Serbs in Kosovo block roads, clash with police as ethnic tensions worsen

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By Fatos Bytyci

MITROVICA, Kosovo Dec 11 (Reuters) – Serb protesters in northern Kosovo blocked main roads for a second day on Sunday following a nightime exchange of fire with police after the arrest of a former Serb policeman, amid a surge in tensions between the Serb minority and the authorities.

In recent weeks Serbs in northern Kosovo, a hotbed of Serb nationalism, have met attempts by Pristina which they see as anti-Serb with violent resistance.

EULEX, the European Union mission tasked with patrolling the north of Kosovo, said a stun grenade was thrown on one of its armoured vehicles in the area on Saturday evening, but there were no injuries.

Josep Borrell, EU foreign policy chief, warned the bloc will not tolerate violence against members of its mission.

“#EU will not tolerate attacks on @EULEXKosovo or use of violent, criminal acts in the north. Barricades must be removed immediately by groups of Kosovo Serbs. Calm must be restored,” he wrote on Twitter.

The latest protests were triggered by the arrest of a former police officer on Saturday. He was part of an exodus of Serbs from the force last month, after Pristina said it would enforce a law requiring Serbs to scrap old license plates dating to before the 1998-99 guerrilla uprising that led to independence.

For a second day on Sunday, trucks and other heavy-duty vehicles blocked several main roads in northern Kosovo that lead to two border crossings with Serbia. Both crossings were closed for traffic.

Late on Saturday Kosovo police said they came under fire in different locations close to a lake bordering Serbia. The force said it had to return fire in self-defence and there was no immediate reports of injuries.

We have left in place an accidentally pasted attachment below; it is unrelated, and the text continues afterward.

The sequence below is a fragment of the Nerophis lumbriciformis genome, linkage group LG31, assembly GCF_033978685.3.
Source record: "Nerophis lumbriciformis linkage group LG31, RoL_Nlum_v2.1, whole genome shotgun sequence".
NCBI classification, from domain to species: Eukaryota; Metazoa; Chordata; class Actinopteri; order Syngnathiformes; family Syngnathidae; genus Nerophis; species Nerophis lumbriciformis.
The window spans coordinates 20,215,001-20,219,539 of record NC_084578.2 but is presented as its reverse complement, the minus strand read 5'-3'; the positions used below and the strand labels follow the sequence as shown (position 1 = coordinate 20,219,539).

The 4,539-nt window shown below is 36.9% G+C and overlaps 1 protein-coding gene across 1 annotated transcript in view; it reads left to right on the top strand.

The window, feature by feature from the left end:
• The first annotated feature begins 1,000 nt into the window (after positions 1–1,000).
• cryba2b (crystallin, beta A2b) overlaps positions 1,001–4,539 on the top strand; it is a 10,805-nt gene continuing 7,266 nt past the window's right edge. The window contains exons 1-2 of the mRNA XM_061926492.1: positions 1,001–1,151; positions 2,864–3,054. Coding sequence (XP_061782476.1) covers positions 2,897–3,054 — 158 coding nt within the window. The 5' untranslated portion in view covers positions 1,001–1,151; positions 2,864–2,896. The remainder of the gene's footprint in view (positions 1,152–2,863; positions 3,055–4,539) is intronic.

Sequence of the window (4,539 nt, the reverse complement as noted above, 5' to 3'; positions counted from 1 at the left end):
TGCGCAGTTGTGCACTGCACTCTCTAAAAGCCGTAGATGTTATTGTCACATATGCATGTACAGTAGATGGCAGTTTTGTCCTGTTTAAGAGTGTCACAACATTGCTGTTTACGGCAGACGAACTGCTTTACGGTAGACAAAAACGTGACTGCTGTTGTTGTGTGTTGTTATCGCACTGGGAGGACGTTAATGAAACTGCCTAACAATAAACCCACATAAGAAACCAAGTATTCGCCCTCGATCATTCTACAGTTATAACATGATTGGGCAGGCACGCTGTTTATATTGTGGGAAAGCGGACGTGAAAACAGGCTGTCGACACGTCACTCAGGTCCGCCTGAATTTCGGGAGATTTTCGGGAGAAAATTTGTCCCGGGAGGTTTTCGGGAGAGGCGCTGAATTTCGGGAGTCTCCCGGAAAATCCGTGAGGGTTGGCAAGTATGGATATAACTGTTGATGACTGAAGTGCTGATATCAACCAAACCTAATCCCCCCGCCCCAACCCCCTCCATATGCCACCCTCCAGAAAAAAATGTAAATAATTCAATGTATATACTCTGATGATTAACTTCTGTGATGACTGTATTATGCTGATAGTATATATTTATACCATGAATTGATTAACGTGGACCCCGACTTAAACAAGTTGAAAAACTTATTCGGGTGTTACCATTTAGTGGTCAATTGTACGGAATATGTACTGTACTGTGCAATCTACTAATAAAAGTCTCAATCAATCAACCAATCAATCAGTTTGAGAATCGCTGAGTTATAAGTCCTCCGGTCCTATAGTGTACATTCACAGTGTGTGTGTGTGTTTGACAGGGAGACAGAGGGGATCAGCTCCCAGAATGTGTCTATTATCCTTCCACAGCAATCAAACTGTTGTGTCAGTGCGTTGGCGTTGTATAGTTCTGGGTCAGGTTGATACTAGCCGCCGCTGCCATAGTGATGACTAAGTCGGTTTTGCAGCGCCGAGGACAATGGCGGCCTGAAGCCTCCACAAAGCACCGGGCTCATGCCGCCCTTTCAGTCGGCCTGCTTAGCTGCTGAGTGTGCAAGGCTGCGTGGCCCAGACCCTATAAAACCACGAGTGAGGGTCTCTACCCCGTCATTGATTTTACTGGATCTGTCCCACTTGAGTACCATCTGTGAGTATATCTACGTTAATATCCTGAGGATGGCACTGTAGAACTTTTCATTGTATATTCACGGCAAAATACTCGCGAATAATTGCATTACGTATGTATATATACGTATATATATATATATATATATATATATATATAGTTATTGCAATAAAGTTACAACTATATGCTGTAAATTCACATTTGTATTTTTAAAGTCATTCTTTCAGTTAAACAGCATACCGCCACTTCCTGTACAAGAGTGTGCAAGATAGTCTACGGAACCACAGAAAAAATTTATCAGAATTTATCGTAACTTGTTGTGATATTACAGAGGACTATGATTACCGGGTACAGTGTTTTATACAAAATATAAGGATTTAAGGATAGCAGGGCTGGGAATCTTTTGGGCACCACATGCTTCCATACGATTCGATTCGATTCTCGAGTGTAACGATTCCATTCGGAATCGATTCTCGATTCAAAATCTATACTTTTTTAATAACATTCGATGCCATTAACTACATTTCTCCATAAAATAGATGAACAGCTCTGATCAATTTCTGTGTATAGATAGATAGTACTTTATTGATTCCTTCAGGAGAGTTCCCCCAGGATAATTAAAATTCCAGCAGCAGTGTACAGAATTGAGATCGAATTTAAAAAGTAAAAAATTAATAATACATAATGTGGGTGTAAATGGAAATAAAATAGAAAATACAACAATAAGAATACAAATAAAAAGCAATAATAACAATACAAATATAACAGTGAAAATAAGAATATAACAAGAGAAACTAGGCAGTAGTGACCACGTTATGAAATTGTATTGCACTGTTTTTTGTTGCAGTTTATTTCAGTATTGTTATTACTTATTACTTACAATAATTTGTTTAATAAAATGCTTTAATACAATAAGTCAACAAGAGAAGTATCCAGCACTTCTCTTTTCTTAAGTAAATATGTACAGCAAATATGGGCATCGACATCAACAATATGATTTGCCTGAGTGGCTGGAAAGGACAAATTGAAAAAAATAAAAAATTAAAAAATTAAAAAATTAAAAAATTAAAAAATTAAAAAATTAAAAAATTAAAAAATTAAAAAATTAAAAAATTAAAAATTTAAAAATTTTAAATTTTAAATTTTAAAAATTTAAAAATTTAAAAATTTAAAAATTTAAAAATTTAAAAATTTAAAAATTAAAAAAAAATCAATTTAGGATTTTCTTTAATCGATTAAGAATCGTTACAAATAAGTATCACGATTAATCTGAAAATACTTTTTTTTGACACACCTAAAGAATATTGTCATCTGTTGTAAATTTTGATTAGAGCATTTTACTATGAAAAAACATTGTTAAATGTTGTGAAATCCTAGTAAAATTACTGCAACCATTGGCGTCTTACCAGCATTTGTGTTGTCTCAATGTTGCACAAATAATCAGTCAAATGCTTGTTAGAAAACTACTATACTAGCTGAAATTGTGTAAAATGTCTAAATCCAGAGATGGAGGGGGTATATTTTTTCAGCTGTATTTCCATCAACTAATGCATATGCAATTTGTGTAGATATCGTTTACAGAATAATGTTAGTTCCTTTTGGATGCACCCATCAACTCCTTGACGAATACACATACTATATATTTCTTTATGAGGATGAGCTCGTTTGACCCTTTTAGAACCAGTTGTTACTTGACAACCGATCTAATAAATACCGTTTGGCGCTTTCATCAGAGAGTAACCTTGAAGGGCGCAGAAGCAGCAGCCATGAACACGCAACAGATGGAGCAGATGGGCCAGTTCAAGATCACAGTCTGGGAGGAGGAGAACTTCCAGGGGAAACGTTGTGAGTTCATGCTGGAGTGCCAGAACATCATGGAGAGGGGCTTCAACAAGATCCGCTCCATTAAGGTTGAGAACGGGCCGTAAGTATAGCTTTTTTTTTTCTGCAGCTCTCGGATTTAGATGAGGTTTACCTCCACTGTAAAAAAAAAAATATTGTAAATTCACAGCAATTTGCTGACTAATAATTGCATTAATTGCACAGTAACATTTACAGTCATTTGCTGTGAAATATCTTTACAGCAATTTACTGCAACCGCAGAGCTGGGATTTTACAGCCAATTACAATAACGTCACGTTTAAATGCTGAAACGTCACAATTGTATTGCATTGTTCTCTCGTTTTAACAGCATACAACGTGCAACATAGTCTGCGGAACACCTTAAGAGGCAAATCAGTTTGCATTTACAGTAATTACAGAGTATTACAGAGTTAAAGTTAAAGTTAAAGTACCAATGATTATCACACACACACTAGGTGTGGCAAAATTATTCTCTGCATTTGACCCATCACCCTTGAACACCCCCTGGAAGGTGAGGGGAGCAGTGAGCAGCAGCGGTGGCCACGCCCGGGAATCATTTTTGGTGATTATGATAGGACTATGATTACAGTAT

“The barricades from masked criminals in the north must be removed immediately,” Kosovo Prime Minister Albin Kurti said in a statement adding that his government was in contact with NATO’s peacekeeping mission that has more than 3,000 troops on the ground.

Police in Pristina said former policeman Dejan Pantic was arrested for allegedly attacking state offices, smashing the windows of the election commission offices, and police officers and election officials on Tuesday.

After Saturday’s incidents, Goran Rakic, the head of the Serbian List party, which is supported by Belgrade, called on Serbs in northern Kosovo to show restraint and cooperate with NATO peacekeepers and EULEX.

“We all need peace …, to give space to negotiators who would come to a solution … through dialogue, and not through unilateral moves,” Rakic said in a statement.

On his Instagram page, Serbia’s President Aleksandar Vucic said “there will be no surrender,” in Kosovo, but added Belgrade “will continue the fight with all legal means, for peace.”

Serb mayors in northern Kosovo municipalities, along with local judges and some 600 police officers, resigned last month in protest over a government decision to replace Belgrade-issued car licence plates with ones issued by Pristina.

On Saturday Vucic said Belgrade would ask NATO’s KFOR peacekeeper mission to let Serbia deploy troops and police in Kosovo, although he acknowledged there was no chance of permission being granted.

“We do not seek conflict, but dialogue and peace. But let me be clear: the Republic of Kosovo will defend itself – forcefully and decisively,” Kurti said in response to Vucic’s comments.

Kosovo declared independence from Serbia in 2008 with the backing of the West, following a 1998-1999 war in which NATO intervened to protect Albanian-majority Kosovo.

Photo: EULEX

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